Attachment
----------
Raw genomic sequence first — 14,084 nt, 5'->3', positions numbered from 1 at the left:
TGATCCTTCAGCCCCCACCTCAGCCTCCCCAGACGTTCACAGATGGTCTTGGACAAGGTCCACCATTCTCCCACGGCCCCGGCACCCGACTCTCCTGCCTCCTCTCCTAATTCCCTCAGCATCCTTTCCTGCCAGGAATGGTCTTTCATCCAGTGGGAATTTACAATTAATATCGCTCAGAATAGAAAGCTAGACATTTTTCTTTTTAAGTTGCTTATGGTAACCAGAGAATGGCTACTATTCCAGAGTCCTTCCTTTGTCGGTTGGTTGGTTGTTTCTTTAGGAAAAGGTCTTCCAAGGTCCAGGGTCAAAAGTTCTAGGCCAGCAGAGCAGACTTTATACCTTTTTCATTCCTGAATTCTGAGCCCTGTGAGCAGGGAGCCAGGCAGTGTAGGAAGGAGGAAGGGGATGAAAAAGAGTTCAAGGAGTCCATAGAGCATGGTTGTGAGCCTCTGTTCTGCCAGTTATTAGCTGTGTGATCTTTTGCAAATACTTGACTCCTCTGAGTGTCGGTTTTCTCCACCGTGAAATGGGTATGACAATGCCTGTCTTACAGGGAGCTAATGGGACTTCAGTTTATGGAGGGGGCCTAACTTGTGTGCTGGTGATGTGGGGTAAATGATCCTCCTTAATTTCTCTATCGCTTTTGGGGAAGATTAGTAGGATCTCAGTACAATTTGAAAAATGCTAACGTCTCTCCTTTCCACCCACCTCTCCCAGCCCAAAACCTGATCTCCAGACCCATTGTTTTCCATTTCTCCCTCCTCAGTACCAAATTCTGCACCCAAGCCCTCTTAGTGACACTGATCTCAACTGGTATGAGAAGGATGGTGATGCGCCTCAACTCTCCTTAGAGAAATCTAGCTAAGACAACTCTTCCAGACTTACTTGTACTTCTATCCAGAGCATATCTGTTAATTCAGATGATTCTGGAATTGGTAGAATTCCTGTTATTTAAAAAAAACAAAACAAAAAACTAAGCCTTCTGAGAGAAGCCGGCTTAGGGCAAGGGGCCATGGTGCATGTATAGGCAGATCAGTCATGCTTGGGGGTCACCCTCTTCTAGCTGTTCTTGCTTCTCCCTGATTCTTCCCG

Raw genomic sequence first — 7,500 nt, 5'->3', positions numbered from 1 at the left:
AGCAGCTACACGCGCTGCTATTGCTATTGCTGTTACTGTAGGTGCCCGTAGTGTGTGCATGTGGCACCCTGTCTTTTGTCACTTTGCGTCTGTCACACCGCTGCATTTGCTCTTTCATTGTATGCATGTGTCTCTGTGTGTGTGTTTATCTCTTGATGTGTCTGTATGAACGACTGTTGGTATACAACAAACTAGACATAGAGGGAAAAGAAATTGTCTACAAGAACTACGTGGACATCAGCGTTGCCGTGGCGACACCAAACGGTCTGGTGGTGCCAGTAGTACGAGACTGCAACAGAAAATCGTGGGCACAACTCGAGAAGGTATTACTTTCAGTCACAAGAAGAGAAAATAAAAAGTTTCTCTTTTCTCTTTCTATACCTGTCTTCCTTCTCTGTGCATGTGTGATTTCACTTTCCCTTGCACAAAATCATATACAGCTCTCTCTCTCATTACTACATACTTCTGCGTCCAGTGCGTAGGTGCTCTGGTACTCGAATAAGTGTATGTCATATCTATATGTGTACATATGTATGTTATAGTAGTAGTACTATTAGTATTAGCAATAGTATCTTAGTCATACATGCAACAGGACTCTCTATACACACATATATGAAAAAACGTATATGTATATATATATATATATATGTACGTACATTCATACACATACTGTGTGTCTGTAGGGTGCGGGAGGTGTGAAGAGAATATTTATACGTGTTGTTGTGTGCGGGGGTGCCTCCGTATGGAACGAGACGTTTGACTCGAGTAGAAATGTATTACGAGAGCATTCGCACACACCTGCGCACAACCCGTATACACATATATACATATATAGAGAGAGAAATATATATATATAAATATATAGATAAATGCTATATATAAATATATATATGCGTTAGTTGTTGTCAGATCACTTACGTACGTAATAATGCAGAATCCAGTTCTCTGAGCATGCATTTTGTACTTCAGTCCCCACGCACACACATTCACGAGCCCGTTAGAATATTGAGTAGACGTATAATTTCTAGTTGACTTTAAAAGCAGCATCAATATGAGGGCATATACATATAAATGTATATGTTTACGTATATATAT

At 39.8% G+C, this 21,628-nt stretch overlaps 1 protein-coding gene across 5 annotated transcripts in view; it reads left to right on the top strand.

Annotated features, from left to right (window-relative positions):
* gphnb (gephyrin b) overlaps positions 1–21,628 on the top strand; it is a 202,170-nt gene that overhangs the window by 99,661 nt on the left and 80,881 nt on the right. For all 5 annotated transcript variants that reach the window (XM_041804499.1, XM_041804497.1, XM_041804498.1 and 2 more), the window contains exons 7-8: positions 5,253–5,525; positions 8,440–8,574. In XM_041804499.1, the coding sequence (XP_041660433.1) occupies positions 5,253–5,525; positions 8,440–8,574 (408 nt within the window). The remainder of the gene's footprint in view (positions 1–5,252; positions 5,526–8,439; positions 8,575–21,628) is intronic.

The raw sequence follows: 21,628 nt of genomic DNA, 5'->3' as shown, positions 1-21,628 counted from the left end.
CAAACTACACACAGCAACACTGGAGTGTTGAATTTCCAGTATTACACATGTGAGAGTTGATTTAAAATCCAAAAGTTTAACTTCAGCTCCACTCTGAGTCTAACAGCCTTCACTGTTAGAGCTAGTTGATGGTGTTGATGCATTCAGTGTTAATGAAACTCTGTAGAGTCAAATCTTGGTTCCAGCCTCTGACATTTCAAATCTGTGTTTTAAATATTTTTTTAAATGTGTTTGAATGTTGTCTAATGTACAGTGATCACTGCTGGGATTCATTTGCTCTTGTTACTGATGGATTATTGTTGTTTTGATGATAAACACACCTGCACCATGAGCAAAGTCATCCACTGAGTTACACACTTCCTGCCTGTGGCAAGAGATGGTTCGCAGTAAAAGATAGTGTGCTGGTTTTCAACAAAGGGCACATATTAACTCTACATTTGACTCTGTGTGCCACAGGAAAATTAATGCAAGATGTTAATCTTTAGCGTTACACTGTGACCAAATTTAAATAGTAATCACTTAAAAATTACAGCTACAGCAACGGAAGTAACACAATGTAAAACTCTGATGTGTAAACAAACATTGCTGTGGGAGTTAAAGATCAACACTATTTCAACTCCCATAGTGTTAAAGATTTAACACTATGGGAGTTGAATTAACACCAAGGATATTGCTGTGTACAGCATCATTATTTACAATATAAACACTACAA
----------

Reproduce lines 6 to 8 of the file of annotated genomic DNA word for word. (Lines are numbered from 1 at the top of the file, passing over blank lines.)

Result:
Annotated features, from left to right (window-relative positions):
* gphnb (gephyrin b) overlaps positions 1–21,628 on the top strand; it is a 202,170-nt gene that overhangs the window by 99,661 nt on the left and 80,881 nt on the right. For all 5 annotated transcript variants that reach the window (XM_041804499.1, XM_041804497.1, XM_041804498.1 and 2 more), the window contains exons 7-8: positions 5,253–5,525; positions 8,440–8,574. In XM_041804499.1, the coding sequence (XP_041660433.1) occupies positions 5,253–5,525; positions 8,440–8,574 (408 nt within the window). The remainder of the gene's footprint in view (positions 1–5,252; positions 5,526–8,439; positions 8,575–21,628) is intronic.

The raw sequence follows: 21,628 nt of genomic DNA, 5'->3' as shown, positions 1-21,628 counted from the left end.